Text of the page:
You're not saying they're not physically capable. What you're saying is they're not allowed to, socially, that rock and roll by it's nature - the roll in the word rock and roll implies sexuality. That's why they wouldn't show Elvis from the waist down or, you know, everyone thought Chuck Berry was going to steal their 16-year-old daughter, you know, and run off - you know, rock and roll is that threatening thing. And so a girl playing rock and roll, it's saying I own my sexuality and I'm going to tell you what I'm going to do. And I think people just find that threatening. I'm not really sure why. I've never been able to really get an answer or quite figure out who is threatened.

(Soundbite of song, A.C.D.C.)

Ms. JETT: (Singing) She got punk, but they call her a punk. She can't sing, you want to see her ding-a-ling. Well let's be in it together. I guess she'll be in it forever. You got to take it now and then, whoa. A.C.D.C., she got the mother-lover as well as me. A.C…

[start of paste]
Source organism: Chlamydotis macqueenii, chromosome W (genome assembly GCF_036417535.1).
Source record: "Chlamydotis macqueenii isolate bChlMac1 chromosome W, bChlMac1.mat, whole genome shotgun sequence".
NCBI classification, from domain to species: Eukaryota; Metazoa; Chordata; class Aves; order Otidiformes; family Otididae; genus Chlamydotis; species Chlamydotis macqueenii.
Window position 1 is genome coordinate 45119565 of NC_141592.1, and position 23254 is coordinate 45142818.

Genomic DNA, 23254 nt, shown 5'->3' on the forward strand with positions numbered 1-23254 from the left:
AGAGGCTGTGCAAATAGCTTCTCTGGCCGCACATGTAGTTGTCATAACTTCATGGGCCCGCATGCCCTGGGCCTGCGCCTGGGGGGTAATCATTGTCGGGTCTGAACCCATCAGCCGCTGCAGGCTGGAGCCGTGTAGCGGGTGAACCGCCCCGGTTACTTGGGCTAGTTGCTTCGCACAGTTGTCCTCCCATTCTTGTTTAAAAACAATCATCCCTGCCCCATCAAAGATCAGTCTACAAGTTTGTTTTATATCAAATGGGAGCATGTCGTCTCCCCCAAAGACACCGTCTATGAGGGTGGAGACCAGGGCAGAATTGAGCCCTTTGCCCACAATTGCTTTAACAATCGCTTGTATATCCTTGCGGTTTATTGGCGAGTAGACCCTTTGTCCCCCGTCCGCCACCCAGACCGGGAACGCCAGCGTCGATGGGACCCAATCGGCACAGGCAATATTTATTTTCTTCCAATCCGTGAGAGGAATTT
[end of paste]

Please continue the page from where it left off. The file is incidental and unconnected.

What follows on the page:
BRAND: Talk more about the sexual element of what you do and being a rock-and-roll star, because as you said, rock and roll is sex. And how do you play on that and how do you take advantage of your sexuality?

Ms. JETT: I don't wait till stage to use my sexuality. My zipper's down right now. I mean, I use it all the time. I'm always attacking, you know? I'm not the passive girl, you know. It's just, I don't think about it. It's not that calculated. I just do it.

BRAND: Several of your songs on your new album are quite explicit and sexually out there.

Ms. JETT: Yes, pretty much.

BRAND: What are you trying to get across with a song like Fetish, for example?

Ms. JETT: Well, if you can't understand what I'm trying to get across with Fetish, then…

(Soundbite of laughter)

Ms. JETT: I don't know. I don't know if you can say that on the - no, it's not subtle. Fetish is a straight-up sex song.

(Soundbite of song, Fetish)

Ms. JETT: (Singing) Get off having rough sex. You are my fetish.

I think everyone's just so shocked that it's so blatant, and to me it's kind of amusing to see people get kind of squirmy about it.